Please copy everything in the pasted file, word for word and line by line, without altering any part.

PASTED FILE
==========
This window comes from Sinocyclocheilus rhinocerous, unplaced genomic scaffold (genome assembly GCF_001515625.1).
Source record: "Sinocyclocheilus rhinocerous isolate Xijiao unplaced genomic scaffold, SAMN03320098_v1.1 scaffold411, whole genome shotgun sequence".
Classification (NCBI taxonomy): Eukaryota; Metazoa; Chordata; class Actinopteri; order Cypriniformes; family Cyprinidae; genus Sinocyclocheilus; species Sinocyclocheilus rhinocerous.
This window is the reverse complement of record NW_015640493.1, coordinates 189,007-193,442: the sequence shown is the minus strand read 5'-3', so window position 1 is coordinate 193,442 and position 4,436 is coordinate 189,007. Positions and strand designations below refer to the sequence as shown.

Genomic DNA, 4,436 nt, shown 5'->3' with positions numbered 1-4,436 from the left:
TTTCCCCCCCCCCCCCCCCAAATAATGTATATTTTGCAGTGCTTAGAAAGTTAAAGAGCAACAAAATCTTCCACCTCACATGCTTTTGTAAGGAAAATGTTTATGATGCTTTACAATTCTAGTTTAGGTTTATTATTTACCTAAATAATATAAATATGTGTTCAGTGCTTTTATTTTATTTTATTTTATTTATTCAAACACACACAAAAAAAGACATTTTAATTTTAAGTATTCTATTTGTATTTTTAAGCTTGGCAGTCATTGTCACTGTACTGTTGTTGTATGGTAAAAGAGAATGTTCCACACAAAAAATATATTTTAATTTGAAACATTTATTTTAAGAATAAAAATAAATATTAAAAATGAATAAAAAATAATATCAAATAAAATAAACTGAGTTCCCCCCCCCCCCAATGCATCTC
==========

This window comes from Sinocyclocheilus rhinocerous, unplaced genomic scaffold (genome assembly GCF_001515625.1).
Source record: "Sinocyclocheilus rhinocerous isolate Xijiao unplaced genomic scaffold, SAMN03320098_v1.1 scaffold411, whole genome shotgun sequence".
Classification (NCBI taxonomy): Eukaryota; Metazoa; Chordata; class Actinopteri; order Cypriniformes; family Cyprinidae; genus Sinocyclocheilus; species Sinocyclocheilus rhinocerous.
This window is the reverse complement of record NW_015640493.1, coordinates 189,007-193,442: the sequence shown is the minus strand read 5'-3', so window position 1 is coordinate 193,442 and position 4,436 is coordinate 189,007. Positions and strand designations below refer to the sequence as shown.

Genomic DNA, 4,436 nt, shown 5'->3' with positions numbered 1-4,436 from the left:
TTTCCCCCCCCCCCCCCCCAAATAATGTATATTTTGCAGTGCTTAGAAAGTTAAAGAGCAACAAAATCTTCCACCTCACATGCTTTTGTAAGGAAAATGTTTATGATGCTTTACAATTCTAGTTTAGGTTTATTATTTACCTAAATAATATAAATATGTGTTCAGTGCTTTTATTTTATTTTATTTTATTTATTCAAACACACACAAAAAAAGACATTTTAATTTTAAGTATTCTATTTGTATTTTTAAGCTTGGCAGTCATTGTCACTGTACTGTTGTTGTATGGTAAAAGAGAATGTTCCACACAAAAAATATATTTTAATTTGAAACATTTATTTTAAGAATAAAAATAAATATTAAAAATGAATAAAAAATAATATCAAATAAAATAAACTGAGTTCCCCCCCCCCCCAATGCATCTC